This 3D-Printed Part Helps Ken Block's Hoonitruck Make 900 Tire-Destroying Horsepower

3D printing isn't a novelty anymore—as shown here, it's capable of making world-class performance parts for race engines.

Hoonigan

Of all the vehicles featured in Ken Block's Gymkhana 10, his 900-horsepower Hoonitruck is arguably the most high-tech. Alongside all the complex electronics required to run the high-powered engine and all-wheel-drive system, it features the single largest 3D printed metal component ever fitted to a wheeled vehicle.

In order to make the 900-plus horsepower necessary for all that tire smoke, a twin-turbo, 3.5-liter V-6 of the same spec as that found in the Ford GT supercar was dropped into the 1977 F-150, but its base power of 647 horsepower wasn't quite enough to do the job. The solution—more boost—is simple on paper, but required an intake manifold capable of withstanding the greater pressures associated with cramming extra air into the engine.

Ford Performance's answer to the quandary was to contract the Digital Additive Production Institute of German technical college RWTH Aachen, which advised the automaker on how to turn its conceptual manifold into a reality using additive manufacturing—known better as 3D printing. Though it takes time, additive manufacturing is typically less wasteful than machining and capable of more intricacy than casting.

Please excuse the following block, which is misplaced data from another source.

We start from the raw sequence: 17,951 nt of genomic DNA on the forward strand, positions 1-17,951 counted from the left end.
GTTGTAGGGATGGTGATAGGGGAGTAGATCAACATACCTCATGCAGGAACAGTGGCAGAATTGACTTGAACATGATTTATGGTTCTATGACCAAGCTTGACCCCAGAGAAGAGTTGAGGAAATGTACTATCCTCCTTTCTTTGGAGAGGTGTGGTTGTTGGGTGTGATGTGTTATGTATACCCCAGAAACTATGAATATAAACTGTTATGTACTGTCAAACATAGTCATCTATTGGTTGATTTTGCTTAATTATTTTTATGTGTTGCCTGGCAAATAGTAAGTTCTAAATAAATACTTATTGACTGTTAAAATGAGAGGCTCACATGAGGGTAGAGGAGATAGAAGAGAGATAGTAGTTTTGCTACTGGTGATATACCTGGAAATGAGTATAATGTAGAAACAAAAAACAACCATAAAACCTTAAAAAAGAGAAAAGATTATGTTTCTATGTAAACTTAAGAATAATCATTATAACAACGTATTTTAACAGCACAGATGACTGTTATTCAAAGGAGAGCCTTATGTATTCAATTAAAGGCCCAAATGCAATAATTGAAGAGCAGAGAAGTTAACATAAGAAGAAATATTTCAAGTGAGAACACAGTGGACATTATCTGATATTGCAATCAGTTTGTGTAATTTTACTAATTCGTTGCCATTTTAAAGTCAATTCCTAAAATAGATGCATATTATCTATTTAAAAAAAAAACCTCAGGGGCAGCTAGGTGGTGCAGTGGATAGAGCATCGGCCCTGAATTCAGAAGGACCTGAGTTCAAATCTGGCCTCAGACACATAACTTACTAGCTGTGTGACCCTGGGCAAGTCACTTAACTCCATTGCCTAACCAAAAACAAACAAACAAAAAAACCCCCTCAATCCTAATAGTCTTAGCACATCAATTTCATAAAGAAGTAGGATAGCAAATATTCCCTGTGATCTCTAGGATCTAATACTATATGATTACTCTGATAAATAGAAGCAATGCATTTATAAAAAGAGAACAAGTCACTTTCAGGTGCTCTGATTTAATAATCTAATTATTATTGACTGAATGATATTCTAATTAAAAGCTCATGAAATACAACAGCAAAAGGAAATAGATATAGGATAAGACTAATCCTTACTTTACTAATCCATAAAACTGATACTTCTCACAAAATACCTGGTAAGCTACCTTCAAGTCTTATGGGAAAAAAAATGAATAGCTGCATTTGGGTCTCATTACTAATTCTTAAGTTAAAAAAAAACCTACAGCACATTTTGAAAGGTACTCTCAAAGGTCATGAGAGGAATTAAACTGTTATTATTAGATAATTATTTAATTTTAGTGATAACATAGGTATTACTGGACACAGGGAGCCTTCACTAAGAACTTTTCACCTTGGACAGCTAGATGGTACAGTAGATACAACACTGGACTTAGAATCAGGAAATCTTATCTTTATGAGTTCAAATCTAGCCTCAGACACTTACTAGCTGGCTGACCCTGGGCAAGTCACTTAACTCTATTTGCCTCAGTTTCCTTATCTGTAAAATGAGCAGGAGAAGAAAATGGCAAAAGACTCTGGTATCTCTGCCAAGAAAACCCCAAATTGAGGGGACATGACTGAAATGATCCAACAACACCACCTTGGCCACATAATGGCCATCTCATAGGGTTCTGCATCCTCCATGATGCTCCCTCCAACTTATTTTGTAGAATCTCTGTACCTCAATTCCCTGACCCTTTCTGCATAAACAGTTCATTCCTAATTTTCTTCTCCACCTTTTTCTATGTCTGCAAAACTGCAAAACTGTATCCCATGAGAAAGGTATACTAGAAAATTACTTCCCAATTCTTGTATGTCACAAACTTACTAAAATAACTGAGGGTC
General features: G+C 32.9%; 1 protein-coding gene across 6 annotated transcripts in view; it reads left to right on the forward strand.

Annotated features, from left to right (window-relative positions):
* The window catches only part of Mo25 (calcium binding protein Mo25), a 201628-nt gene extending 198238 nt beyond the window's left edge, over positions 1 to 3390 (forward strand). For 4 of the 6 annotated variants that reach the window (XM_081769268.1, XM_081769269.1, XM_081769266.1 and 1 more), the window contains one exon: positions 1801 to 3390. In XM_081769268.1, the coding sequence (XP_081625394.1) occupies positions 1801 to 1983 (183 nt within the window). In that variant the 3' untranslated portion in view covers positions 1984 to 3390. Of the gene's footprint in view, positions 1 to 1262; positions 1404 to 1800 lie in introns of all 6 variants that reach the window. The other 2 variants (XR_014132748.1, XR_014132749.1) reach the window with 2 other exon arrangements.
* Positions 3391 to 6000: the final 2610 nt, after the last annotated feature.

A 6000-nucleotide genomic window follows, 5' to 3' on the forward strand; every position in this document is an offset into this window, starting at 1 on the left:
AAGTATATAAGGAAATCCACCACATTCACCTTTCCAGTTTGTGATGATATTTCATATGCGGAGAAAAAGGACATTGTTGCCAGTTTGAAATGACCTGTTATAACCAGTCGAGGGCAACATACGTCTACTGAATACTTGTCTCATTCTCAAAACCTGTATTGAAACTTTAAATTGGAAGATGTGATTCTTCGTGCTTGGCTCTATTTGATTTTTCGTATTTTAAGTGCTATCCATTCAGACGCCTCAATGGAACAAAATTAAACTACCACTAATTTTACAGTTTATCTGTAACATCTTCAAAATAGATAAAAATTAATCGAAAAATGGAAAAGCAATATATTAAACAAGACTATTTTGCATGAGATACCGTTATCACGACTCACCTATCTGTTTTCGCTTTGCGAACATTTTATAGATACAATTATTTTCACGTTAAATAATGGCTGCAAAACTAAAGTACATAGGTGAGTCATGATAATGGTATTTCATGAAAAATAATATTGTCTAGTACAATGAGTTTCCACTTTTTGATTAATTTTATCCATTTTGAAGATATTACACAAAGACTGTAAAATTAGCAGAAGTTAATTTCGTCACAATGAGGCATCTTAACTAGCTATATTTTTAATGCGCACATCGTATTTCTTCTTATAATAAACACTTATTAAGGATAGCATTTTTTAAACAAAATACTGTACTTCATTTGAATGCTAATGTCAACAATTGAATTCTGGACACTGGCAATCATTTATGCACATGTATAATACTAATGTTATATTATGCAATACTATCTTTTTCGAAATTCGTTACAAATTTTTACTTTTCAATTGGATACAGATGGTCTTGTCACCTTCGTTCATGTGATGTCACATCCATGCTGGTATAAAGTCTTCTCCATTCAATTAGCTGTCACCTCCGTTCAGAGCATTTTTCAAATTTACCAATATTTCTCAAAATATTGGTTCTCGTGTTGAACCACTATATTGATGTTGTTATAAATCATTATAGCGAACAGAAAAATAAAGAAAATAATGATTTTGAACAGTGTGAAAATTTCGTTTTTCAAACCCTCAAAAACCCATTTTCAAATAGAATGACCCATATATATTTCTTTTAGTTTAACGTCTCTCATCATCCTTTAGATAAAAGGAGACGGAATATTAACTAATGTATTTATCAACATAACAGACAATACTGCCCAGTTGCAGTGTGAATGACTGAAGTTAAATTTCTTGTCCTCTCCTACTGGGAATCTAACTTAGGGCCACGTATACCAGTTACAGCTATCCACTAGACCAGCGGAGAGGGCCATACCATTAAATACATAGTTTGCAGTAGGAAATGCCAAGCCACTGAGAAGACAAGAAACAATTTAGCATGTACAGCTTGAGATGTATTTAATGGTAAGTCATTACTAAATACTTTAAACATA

By gradually adding aluminum over a period of five days, layer by tiny layer, Ford built up the complex, six-kilogram (13.2-pound) part, which juts up from the Hoonitruck's low hood, the crown jewel of the engine.

"I think Ford did an exceptional job," Block said of the manifold. "This is my favorite part of the Hoonitruck. You could not have made it any other way."

Ford

"We are fortunate to have access to incredible technology, but this was one project that pushed us—and our computing power—to the absolute limit," added Advanced Materials and Processes Engineer Raphael Koch, from Ford of Europe. "The manifold has a complex web‑like structure that couldn't be made using traditional manufacturing methods. We ended up dissolving the support systems in acid."

Automakers and aftermarket suppliers alike are turning to 3D printing for more parts as the technology matures. General Motors is readying a handful of cutting-edge components manufactured using 3D printing for use in low-volume vehicle applications, while wheel manufacturer HRE has demonstrated that additive manufacturing can be used to create elaborately designed titanium wheels for use on exotic cars. At this rate, it may not be long before 3D printed parts appear in your next commuter.